19 Surely thou wilt slay the wicked, O Elohim: depart from me therefore, ye bloody men. 20 For they speak against thee wickedly, and thine enemies take thy name in vain. 21 Do not I hate them, Y’hovah, that hate thee? and am not I grieved with those that rise up against thee? 22 I hate them with perfect hatred: I count them mine enemies. 23 Search me, O Elohim, and know my heart: try me, and know my thoughts: 24 And see if there be any wicked way in me, and lead me in the way everlasting. (Ps.139.19-24)
That word xlated ‘perfect’ is Str.
8503 takliyth tak-leeth’ from 3615; completion; by implication, an extremity:–end, perfect (-ion). see HEBREW for 03615
3615 kalah kaw-law’ a primitive root; to strive to attain, whether intransitive (to cease, be finished, perish) or transitive (to complete, prepare, consume)
So the hatred David had for those who hate Y’hovah is a complete, consuming hatred. And the word xlated ‘hatred’ is Str.
8130 sane’ saw-nay’ a primitive root; to hate (personally):–enemy, foe, (be) hate (-ful, -r), odious, X utterly.
How many of us have this much passion for the truth of Y’hovah, that we hate his enemies with a consuming, gut-burning odium? It’s what ought to burn in us over the odious Moslemists who would have such a hatred for Y’hovah’s called out people that they will desecrate their own father’s grave to destroy his wife’s grave. Q&C
Vv.12-18 – The sons of Ishmael lived in the land south of and east of Yisrael’s land grant. Notice that he is Avraham’s son by Hagar, Sarah’s handmaid, but Yitzhak’s mother, Sarah, is not mentioned. The miraculous circumstances surrounding Yitzhak’s birth are so well known as to obviate who his mother is. Why else would the Moslemists need to desecrate her grave so badly as to desecrate Ibrahim’s grave to get to her? Human hatred is so defiling as to tear one apart from within to the point where he’ll say, “I’ll desecrate my most revered father’s grave in order to get that woman’s bones and scatter them to the winds.” Blind hatred becomes blind rage.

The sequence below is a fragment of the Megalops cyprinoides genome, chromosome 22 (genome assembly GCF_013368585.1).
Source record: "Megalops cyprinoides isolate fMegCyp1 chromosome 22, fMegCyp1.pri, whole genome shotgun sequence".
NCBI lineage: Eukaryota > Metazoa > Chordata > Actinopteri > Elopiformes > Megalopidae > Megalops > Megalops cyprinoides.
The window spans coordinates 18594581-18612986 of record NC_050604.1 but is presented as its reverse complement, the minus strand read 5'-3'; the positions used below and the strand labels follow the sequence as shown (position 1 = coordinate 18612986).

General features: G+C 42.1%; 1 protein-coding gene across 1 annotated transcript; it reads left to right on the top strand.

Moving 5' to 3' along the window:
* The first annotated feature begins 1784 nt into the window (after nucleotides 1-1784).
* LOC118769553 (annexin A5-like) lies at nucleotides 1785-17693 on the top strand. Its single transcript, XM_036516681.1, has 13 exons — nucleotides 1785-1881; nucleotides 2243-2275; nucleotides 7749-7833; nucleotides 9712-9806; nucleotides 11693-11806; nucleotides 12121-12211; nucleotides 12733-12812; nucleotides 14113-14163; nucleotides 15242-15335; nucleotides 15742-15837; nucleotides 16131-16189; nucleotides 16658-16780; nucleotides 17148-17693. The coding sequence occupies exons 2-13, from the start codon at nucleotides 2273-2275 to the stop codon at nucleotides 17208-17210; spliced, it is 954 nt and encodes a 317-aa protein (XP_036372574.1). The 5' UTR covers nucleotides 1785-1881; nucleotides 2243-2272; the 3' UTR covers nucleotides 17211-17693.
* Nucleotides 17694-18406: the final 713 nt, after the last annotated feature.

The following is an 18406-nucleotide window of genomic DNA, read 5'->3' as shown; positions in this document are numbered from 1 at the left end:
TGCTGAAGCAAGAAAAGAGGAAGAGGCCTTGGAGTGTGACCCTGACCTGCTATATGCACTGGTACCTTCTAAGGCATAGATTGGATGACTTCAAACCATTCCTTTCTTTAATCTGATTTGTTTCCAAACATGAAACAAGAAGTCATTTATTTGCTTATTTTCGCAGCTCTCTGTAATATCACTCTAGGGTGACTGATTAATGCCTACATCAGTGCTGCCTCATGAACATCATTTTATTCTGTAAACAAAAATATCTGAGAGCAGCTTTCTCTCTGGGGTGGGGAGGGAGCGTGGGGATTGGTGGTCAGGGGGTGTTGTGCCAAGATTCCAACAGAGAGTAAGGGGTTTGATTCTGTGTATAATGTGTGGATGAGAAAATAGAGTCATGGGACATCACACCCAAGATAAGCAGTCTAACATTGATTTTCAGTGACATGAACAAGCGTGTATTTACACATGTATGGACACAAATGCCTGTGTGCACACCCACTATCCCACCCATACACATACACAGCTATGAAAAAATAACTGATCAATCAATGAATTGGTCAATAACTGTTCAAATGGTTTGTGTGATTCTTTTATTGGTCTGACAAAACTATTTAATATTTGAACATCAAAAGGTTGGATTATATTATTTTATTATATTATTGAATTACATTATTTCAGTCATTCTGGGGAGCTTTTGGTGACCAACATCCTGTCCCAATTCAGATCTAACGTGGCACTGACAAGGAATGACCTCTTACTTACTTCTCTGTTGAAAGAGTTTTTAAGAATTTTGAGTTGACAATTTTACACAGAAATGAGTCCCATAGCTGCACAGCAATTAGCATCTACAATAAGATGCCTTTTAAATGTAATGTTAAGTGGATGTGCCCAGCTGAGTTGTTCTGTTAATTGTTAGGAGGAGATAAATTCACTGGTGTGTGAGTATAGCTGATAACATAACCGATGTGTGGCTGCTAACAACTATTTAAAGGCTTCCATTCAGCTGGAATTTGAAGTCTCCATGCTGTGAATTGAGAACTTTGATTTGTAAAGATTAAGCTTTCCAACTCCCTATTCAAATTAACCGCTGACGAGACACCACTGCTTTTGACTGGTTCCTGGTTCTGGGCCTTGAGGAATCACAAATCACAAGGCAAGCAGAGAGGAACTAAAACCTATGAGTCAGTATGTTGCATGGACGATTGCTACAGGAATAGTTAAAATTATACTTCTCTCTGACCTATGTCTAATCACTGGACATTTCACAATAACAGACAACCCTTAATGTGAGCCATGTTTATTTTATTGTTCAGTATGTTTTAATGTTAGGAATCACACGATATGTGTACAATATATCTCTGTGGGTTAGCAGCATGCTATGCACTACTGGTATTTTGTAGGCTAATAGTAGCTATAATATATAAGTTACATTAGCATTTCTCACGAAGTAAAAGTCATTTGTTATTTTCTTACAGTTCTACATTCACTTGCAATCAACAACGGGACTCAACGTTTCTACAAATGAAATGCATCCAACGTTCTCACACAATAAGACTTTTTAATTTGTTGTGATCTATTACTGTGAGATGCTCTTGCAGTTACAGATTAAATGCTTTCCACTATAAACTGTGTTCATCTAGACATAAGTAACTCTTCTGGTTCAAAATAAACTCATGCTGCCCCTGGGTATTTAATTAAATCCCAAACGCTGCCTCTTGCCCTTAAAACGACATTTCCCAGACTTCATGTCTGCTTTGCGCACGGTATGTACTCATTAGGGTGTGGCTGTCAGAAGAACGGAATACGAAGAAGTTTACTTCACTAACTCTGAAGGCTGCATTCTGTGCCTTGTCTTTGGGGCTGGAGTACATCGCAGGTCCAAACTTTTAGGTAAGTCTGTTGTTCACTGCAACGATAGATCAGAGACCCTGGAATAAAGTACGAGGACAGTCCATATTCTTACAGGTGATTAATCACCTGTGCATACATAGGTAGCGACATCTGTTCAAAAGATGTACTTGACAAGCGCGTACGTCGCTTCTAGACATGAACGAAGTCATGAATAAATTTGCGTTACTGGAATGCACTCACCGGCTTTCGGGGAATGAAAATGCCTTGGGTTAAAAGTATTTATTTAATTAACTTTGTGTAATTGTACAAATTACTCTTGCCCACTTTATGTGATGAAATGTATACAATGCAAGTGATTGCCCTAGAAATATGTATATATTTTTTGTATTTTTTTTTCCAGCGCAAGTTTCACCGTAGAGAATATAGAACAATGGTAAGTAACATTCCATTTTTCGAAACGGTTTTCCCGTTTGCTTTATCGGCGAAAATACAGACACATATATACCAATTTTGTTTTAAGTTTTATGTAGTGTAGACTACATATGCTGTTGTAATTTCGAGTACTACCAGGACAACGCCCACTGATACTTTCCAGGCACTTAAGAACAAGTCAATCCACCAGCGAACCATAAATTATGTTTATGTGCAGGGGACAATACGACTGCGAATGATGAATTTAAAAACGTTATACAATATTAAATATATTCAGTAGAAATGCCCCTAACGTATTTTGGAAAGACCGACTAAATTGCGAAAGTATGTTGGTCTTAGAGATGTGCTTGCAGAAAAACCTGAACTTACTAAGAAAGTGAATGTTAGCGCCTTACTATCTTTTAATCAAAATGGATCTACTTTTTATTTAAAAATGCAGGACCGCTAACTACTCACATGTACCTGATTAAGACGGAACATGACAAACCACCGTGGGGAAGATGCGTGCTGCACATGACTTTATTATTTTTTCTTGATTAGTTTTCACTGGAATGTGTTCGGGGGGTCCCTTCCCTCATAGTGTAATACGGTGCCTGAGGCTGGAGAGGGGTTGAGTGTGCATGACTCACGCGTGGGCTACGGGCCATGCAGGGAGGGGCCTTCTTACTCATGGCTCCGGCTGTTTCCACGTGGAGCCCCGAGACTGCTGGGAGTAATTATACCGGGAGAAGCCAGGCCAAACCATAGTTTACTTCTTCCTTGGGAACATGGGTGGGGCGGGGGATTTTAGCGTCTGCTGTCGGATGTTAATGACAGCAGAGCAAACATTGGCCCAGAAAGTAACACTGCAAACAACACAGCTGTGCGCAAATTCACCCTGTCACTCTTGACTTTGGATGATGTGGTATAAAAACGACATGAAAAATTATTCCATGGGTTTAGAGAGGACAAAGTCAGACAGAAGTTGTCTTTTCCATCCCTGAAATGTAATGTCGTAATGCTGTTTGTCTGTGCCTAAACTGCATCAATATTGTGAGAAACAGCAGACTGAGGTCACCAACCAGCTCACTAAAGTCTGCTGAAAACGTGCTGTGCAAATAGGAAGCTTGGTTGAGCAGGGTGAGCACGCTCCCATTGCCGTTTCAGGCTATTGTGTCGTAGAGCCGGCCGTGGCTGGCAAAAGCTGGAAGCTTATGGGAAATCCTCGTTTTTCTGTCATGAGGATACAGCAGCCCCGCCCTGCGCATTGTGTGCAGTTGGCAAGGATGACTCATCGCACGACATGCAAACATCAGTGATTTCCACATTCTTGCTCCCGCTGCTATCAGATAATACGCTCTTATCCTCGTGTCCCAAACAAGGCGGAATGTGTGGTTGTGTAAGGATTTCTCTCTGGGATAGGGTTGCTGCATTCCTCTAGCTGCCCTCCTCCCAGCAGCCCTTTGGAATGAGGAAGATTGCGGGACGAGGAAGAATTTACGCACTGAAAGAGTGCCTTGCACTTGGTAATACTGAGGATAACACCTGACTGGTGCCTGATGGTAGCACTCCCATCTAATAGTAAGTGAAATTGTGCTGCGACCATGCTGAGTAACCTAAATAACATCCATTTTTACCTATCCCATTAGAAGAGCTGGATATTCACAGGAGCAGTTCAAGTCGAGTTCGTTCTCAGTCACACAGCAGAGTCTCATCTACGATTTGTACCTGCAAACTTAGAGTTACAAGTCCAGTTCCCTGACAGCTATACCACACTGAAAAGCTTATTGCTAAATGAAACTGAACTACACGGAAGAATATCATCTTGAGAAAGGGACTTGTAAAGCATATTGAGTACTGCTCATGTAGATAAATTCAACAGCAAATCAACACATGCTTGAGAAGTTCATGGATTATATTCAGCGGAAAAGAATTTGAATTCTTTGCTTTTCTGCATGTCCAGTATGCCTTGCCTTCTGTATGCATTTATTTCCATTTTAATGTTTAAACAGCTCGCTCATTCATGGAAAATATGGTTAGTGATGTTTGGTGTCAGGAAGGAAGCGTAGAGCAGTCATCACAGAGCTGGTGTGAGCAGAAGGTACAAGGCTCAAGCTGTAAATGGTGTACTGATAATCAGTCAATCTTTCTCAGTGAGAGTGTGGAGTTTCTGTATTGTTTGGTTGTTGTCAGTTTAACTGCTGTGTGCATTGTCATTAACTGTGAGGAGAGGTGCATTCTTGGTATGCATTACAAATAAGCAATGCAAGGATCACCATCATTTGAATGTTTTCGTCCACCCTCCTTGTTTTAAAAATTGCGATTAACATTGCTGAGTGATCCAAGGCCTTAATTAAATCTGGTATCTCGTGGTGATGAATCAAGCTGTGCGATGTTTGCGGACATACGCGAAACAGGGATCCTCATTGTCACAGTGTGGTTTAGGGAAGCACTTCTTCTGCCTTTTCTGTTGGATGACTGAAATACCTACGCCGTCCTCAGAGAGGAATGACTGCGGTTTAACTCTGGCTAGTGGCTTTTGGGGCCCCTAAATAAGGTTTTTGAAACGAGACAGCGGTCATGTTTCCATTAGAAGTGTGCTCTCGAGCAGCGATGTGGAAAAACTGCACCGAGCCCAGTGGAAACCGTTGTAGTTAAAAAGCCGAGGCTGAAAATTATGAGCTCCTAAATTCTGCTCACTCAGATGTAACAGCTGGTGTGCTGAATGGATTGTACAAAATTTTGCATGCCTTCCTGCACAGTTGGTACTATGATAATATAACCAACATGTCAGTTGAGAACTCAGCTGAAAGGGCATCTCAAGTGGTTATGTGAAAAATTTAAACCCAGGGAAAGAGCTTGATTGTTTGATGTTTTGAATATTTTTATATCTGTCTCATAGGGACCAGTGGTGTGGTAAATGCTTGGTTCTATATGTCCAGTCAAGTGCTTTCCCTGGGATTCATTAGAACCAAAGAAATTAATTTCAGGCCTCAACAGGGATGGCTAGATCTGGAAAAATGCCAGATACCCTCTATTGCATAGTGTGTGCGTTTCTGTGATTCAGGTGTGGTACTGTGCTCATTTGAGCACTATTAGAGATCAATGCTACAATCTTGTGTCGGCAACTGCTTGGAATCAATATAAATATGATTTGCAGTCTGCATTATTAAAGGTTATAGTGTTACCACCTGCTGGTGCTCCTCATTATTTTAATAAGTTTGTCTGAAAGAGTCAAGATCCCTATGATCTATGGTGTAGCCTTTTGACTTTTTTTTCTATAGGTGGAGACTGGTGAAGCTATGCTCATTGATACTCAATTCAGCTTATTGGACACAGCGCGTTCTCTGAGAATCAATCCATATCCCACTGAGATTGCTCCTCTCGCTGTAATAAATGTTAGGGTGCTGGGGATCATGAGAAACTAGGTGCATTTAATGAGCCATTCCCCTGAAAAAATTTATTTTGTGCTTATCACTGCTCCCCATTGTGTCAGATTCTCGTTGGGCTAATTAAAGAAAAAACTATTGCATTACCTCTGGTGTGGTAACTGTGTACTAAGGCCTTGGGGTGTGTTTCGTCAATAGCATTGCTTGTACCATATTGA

I haven’t done it, but I think a study in the names of Ishmael’s children would be interesting and informative as to their character and prophetic significance to Yisrael.
Vv.19-34 – Chumash has an interesting sentence in the prefatory comments to this sidrah on pg.135,
Yitzhak and Rivkah produced 2 sons; one the personification of righteousness and the other the personification of wickedness, and it was the lot of the parents to make the distinction so that the nation of Israel would be pure.
I think that’s true, and it would be well for us to remember this when we look at Ya’acov’s purchase of the birthright later, and his garnering of the blessing in a couple of weeks. I think I’ll give a short preview of what I think about that today, just to get y’all thinking.